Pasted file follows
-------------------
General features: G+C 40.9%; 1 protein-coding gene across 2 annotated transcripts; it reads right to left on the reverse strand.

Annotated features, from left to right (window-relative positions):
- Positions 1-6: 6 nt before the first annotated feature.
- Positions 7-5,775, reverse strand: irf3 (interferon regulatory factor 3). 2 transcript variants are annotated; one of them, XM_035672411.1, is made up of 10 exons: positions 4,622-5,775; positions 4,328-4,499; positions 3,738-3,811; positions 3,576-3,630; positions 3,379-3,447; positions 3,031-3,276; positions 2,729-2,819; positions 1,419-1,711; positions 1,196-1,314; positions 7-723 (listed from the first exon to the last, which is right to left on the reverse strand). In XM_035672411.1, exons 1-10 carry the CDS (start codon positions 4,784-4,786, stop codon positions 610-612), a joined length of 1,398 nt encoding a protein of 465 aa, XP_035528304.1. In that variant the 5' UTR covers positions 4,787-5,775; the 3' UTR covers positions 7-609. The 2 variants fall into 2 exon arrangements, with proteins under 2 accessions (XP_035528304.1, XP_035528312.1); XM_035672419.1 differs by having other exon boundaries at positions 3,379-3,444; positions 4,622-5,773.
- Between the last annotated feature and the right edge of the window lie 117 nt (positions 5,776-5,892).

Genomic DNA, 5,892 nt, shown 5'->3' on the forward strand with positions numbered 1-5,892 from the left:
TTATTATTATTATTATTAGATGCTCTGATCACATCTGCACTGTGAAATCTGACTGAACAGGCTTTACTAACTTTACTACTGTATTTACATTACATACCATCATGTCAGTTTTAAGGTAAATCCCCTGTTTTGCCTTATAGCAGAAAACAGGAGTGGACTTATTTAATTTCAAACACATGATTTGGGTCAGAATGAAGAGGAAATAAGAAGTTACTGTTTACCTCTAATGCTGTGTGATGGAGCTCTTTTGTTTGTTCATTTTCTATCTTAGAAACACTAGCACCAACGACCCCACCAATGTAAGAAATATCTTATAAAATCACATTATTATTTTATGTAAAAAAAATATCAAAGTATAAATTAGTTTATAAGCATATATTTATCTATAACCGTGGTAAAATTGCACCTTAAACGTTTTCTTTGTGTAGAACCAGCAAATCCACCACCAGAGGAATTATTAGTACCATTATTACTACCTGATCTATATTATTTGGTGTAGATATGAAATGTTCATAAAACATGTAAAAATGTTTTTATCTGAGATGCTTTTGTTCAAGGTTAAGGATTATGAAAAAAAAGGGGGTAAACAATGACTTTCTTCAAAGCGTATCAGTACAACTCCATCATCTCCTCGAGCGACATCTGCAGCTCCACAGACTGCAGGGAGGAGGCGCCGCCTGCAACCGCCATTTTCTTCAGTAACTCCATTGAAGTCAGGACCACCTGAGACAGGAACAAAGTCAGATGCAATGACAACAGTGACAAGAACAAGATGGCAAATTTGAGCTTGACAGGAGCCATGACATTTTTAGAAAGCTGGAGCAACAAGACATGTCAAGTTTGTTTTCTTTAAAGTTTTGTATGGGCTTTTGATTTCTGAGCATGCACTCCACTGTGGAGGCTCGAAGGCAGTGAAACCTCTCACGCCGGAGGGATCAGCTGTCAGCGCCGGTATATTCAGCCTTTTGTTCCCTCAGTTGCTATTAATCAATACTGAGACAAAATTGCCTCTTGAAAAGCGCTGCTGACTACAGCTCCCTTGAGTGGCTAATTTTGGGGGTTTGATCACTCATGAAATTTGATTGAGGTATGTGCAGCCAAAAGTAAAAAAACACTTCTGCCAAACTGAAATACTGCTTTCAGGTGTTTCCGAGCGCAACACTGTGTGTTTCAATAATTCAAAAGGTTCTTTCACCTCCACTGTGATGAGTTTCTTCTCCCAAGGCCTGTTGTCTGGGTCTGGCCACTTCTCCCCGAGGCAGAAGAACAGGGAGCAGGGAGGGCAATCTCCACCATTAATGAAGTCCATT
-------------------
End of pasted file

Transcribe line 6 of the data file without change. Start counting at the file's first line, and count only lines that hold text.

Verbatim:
Genomic DNA, 5,892 nt, shown 5'->3' on the forward strand with positions numbered 1-5,892 from the left: